Article

Veerle Poupeye

(b Falmouth, Trelawny, Dec 31, 1920).

Jamaican painter. He came to the attention of the Institute of Jamaica in the late 1930s, when he also received his early training from the Armenian artist Koren der Harootian (1909–91). He was assistant to Edna Manley during her art classes at the Junior Centre, Kingston, in the early 1940s. He went on to study at the Ontario College of Art, Toronto, and at the Camberwell School of Arts and Crafts, London. He was founding tutor in painting at the Jamaica School of Art and Crafts, Kingston, in 1950. Huie is best known as a landscape and genre painter. More effectively than any other Jamaican artist he captured the shimmering, atmospheric quality of the Jamaican landscape and the rhythm of life in the rural areas. Some of his works have socio-political overtones and express nationalist sentiments and his sympathy for the working class. He also made his mark as a portrait painter; his earliest major works are portraits, among them a portrait of ...

Article

Lelia Delgado

(b Canton, June 16, 1937).

Venezuelan painter of Chinese birth. In 1956 he entered the Escuela de Artes Plásticas ‘Julio Arraga’ in Maracaibo, and in 1958 he travelled to Paris to study at the Ecole Supérieure des Beaux-Arts. He returned to Venezuela in 1962 and held his first one-man show in 1963 at the Museo de Bellas Artes, Caracas. During the 1960s he was associated with Art informel. His fundamentally gestural painting comprises an intensely personal calligraphy, in which Asian and American influences are blended. His murals and large-format works executed between 1964 and 1965 earned him the Venezuelan Premio Nacional de Pintura, and he was a joint representative of Venezuela in the seventh Bienale de São Paulo.

F. Paz Castillo and P. Rojas Guardia: Diccionario de las artes plásticas en Venezuela (Caracas, 1973), p. 121Tiempo de Hung (exh. cat., Porlamar, Mus. Francisco Narváez, 1989)De Venezuela: Treinta años de arte contempóraneo (1960–1990)/From Venezuela: Thirty Years of Contemporary Art (1960–1990)...

Article

Alberto González Pozo

(b Harbin, Manchuria [now China], May 3, 1910; d Mexico City, Oct 7, 1996).

Mexican architect, teacher and writer, of Russian descent. In 1926 he settled in Paris, where between 1929 and 1935 he studied at the Ecole des Beaux-Arts under Georges Gromort. He moved to Mexico in 1942, where he combined editorial work on the periodical Arquitectura México, run by Mario Pani, with his first commissions in Mexico City, among them the ‘Albert Einstein’ Secondary School (1949), with walls of exposed brick. Other examples of his educational architecture, notable for their formal austerity, include the Liceo Franco-Mexicano (1950) and the Facultad de Economía (1953; with J. Hanhausen), Ciudad Universitaria, both in Mexico City. From the 1950s to the 1970s Kaspé continued building in Mexico City; outstanding examples of his work are the Centro Deportivo Israelita (1950–62), Periférico Norte; the Laboratorios Roussel (1961), Avenida Universidad y M. A. Quevedo; and the offices of Supermercados S. A. (...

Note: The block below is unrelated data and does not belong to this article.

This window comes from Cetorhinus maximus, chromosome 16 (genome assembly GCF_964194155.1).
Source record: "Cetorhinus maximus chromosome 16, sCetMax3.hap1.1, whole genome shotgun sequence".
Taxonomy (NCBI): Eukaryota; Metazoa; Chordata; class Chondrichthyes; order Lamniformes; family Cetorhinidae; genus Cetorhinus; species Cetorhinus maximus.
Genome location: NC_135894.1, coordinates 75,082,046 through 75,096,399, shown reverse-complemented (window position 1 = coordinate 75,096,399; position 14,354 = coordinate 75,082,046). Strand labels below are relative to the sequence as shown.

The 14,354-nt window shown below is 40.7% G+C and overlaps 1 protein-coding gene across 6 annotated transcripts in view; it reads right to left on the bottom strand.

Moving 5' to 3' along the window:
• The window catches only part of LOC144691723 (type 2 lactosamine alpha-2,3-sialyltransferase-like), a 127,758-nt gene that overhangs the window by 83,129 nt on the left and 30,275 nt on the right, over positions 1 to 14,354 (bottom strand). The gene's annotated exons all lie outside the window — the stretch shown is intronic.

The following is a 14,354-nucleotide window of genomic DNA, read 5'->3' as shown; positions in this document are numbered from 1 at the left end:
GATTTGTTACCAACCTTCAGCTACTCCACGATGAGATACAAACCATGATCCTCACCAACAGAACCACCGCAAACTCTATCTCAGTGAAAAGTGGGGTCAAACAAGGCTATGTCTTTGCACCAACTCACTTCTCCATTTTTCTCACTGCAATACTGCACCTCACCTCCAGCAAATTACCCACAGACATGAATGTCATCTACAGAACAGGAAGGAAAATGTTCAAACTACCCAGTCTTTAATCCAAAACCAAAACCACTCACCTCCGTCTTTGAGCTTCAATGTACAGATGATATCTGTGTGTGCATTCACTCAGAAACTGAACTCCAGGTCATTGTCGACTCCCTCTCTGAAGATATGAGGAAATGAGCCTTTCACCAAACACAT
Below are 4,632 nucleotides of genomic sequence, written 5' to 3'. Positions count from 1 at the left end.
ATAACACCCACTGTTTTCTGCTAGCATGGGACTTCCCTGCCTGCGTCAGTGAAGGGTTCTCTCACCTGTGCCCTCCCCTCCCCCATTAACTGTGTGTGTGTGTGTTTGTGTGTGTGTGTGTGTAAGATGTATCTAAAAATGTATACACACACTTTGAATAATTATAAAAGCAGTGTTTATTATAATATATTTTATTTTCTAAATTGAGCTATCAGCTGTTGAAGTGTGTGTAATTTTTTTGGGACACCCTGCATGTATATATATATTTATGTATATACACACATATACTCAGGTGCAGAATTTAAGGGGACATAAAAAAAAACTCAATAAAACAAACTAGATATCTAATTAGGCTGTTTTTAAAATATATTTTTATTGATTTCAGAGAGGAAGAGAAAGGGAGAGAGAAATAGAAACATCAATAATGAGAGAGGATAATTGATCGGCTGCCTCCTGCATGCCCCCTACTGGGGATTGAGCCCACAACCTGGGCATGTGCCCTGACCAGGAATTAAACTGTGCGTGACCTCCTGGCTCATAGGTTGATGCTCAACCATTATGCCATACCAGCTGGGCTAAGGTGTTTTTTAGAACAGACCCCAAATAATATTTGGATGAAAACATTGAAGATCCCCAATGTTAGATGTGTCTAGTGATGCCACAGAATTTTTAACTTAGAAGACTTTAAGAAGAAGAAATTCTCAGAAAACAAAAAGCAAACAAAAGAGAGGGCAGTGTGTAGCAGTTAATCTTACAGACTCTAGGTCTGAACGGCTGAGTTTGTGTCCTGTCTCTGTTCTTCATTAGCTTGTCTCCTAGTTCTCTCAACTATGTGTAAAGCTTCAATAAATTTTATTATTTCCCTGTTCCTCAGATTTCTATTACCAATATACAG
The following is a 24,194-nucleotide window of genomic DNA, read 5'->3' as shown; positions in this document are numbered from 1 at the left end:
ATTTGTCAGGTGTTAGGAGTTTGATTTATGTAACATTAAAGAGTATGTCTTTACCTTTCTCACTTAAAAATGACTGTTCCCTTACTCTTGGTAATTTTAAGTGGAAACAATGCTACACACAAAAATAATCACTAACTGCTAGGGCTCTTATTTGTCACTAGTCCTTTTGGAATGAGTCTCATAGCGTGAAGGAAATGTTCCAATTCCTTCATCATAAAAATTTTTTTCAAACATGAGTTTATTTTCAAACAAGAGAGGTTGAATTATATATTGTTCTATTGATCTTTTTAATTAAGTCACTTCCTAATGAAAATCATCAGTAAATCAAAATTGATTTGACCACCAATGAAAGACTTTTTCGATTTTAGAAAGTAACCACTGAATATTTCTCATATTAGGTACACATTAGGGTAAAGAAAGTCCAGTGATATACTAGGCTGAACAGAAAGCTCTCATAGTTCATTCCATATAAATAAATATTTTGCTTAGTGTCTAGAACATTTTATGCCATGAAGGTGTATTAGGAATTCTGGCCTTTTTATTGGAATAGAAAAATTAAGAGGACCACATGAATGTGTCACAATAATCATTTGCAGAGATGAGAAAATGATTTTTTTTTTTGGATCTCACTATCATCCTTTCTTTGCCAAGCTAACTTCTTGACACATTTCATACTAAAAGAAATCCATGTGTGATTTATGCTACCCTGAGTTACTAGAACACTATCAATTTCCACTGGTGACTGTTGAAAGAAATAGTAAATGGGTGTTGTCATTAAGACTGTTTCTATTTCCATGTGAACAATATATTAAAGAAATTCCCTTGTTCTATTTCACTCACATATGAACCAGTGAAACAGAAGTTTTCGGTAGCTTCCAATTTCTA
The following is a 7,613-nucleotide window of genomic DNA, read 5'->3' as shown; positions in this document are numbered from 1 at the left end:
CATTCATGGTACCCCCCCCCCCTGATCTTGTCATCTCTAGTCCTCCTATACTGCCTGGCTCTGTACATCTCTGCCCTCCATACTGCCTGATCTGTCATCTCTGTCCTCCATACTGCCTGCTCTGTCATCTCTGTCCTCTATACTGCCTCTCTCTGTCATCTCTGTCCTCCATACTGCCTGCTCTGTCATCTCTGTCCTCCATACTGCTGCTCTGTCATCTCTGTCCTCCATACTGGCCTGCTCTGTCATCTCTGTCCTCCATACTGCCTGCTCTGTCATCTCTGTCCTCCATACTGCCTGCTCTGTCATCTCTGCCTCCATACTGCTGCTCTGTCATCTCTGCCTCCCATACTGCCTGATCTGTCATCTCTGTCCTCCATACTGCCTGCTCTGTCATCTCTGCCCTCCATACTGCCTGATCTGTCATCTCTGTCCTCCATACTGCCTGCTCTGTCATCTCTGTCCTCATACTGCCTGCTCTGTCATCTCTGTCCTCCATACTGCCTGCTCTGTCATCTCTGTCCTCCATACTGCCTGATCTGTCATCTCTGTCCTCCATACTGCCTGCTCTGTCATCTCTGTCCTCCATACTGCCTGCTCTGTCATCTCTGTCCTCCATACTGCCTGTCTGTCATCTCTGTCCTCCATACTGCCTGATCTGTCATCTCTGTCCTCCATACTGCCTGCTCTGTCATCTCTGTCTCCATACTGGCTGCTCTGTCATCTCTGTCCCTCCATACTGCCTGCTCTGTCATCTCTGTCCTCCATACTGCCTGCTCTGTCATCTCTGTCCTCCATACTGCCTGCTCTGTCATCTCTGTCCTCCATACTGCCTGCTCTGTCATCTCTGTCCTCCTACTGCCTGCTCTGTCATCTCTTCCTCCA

Article

W. Iain Mackay

(b Lima, 1932).

Peruvian painter. He was born to a Japanese father and a Peruvian mother, and the influence of the former came to have some bearing on his art. He studied at the Escuela Nacional de Bellas Artes in Lima until 1960, and from 1962 to 1964 he attended the School of the Art Institute of Chicago, where he studied graphic art; he went on to study design in Rio de Janeiro. His painting style developed from realism towards abstraction, and it is characterized by a variety of textures, subtle colors, and the suggestion of vast spaces (e.g. Endlessly Spacious, 1962; Washington, DC, A. Mus. Americas); his later works include references to Surrealism.

Villacorta Paredes, J. Pintores peruanos de la República. Lima, 1971, pp. 125–126.Lavalle, J. A. de and Lang, W. Pintura contemporánea, II: 1920–1960, Col. A. & Tesoros Perú. Lima, 1976, pp. 170–173.Mabe, Manabu, Morais, Frederico, Yamamoto, Katsumi, and ...

Article

Lamanai  

H. Stanley Loten

[Indian Church]

Site of extensive Pre-Columbian Maya settlement in northern Belize, on a low ridge on the west shore of the New River Lagoon at its northern end, where the lagoon drains northwards along a winding jungle river. It is a commanding location that has obvious strategic advantage for the control and exploitation of the river passage north to Chetumal Bay. Archaeological excavations, which have sampled approximately 10% of the structures mapped, indicate that the site was occupied continuously from the middle Pre-Classic period (c. 1000–c. 300 bc) until contact with the Spaniards in 1521. It was previously known as Indian Church, the name still applied to the general locality of the ancient ruins. A major archaeological project was conducted at Lamanai between 1974 and 1986 under the auspices of the Royal Ontario Museum, directed by David Pendergast of the museum and Stanley Loten of Carleton University, Ottawa.